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Tiger Woods (7-under, T5) heads into the weekend in contention at the Hero



The dust has settled at Albany in the Bahamas after an electric round-2 at the Hero World Challenge on Friday, and Tiger Woods is sitting at 7-under par (T5), five shots back of leader Charley Hoffman (-12). For as exciting as Tiger’s second round was, however, it could have been so much more.

Woods started off his day 3-under through 4 holes — he was blazing hot, firing at pins and looking comfortable doing it. He then rounded the turn after making eagle on No. 9 to shoot 31 (5-under), and he took over the outright lead. Golf Twitter was just about ready to collapse in on itself via GIFs, memes and just general excitement. Click here to get a taste of golf Twitter at its peak.

He then made birdie on the par-5 11th hole, getting to 9-under, and it was simply impossible to not start thinking “what if.” What if he wins… what if he’s actually, like really back… what if he wins The Masters?! Rational thoughts were not prevailing.

Woods then came back to earth, bogeying the par-3 12th after mixing a horrendous read with awful distance control on a 20-footer for birdie, and missed the 9-foot comebacker. He made another bogey on the closing 18th hole after drawing a chunky lie in the waste bunker off the tee, and failing to convert his eventual, lengthy par attempt.

So, in the end, it was a 4-under-par 68 on Friday; far better than anyone’s expectations before the tournament started, but OH, what could have been.

But that’s not to say Friday wasn’t mostly positive. Actually, it was almost all positives on a day where the world hung on every single shot. Woods essentially ended the speculation that chipping yips still loomed. Yes, he chose to putt while off the green in an obvious chip situation on hole No. 3, but he hit a barrage of great short-game shots throughout the round, and even chose to chip on No. 17 while ON the green… he nipped it perfectly and saved par. That decision is simply not one a golfer makes who’s hiding the chipping yips.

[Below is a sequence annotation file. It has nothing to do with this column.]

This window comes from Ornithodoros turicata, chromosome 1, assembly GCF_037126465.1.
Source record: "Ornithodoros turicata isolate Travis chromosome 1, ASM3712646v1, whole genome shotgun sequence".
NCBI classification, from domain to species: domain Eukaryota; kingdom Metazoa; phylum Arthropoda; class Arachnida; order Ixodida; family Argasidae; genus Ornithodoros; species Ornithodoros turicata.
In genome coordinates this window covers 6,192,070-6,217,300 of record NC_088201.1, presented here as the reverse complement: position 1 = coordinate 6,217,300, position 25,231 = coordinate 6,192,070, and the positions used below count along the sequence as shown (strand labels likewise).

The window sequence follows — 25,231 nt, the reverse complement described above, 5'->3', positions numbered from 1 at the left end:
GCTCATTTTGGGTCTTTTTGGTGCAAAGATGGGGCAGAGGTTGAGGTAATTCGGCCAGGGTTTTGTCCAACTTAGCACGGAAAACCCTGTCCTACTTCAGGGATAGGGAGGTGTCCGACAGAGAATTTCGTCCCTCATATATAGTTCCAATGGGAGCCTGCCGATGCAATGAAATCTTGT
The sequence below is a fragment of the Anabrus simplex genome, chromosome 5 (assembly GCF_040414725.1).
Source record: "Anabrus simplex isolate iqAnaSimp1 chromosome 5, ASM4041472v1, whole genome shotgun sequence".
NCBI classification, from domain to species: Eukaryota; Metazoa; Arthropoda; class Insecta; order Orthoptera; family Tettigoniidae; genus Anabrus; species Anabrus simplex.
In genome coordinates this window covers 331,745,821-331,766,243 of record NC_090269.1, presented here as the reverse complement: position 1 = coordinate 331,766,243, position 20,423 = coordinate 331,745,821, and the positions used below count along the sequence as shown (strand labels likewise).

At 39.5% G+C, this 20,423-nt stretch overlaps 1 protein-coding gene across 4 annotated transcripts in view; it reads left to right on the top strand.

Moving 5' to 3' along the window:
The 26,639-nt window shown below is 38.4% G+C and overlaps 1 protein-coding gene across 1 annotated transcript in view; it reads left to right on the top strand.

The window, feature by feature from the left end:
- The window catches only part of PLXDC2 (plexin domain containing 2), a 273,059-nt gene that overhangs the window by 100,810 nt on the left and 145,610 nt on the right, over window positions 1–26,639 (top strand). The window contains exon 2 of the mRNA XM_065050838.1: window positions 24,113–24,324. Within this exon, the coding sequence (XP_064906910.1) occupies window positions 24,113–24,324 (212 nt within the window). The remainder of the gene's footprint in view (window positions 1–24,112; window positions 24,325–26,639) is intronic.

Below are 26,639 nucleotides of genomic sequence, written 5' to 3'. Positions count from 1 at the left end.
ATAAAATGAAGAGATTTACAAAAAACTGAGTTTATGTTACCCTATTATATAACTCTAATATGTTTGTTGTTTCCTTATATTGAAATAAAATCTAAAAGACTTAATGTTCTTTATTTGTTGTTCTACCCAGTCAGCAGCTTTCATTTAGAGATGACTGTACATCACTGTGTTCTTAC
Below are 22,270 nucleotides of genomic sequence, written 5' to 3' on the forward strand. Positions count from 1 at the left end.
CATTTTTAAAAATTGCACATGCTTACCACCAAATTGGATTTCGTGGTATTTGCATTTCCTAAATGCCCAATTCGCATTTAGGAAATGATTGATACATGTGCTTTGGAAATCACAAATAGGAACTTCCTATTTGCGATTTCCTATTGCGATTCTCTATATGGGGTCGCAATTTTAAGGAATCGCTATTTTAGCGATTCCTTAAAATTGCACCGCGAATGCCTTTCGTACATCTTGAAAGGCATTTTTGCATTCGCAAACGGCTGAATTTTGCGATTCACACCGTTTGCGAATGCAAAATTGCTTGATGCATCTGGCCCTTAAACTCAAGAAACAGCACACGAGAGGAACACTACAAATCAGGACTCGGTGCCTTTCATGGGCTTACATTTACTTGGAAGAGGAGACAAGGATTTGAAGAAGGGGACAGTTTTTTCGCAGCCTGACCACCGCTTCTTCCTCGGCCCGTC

He also continues to show speed — consistently hitting at least 179 mph of ball speed off the tee — and prowess with his fairway woods and long irons while going at par-5s in two. His irons and wedges are surprisingly dialed in (for a guy who hasn’t competed in 10 months) and a putter that, for the most part, looks like the Tiger of old.

Woods has silenced critics, proven himself yip-free, and showcased power and the ability to score. There’s two questions left on the table for the weekend: 1) Can he remain healthy through 4 rounds under tournament pressure, and 2) Can he actually win this thing?!

Related: See the clubs in Tiger’s bag this week

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Andrew Tursky is the Editor-in-Chief of GolfWRX. He played on the Hawaii Pacific University Men's Golf team and earned a Masters degree in Communications. He also played college golf at Rutgers University, where he graduated with a Bachelor of Arts in Journalism.



  1. kevin

    Dec 2, 2017 at 11:46 am

    He is the GOAT I love when Bones actually said he was arguably the greatest player of all time…..I wonder what Phil thought of that?

  2. Andrew

    Dec 2, 2017 at 1:03 am

    Save it for the Farmers. Let’s see how he’s really doing then.

  3. Bobby Wallace

    Dec 1, 2017 at 8:30 pm

    Good for Tiger!

  4. Underachiever

    Dec 1, 2017 at 8:14 pm

    Tursky keep bringing the Tiger love!

  5. Mr. Replier Guy

    Dec 1, 2017 at 6:13 pm

    Some funky blast-lags, but yeah, some shockingly great stuff today.
    There’s an orthopedic surgeon who’s feeling good about himself right now.

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Tour News

Tour Rundown: Sangmoon Bae is headed back to the PGA Tour



The schedulers may have whiffed with Tour Championship and Ryder Cup in back-to-back weeks, but that’s what we have on the horizon. As the 2017-18 PGA Tour season comes to a close, and with it, the Web.Com Tour playoffs, number one on everyone’s mind is next season: where will I play? Do I have status? Some of those questions were answered last week, so let’s run down the answers to the questions, in this week’s Tour Rundown.

Bae back on PGA Tour after Web.Com playoff win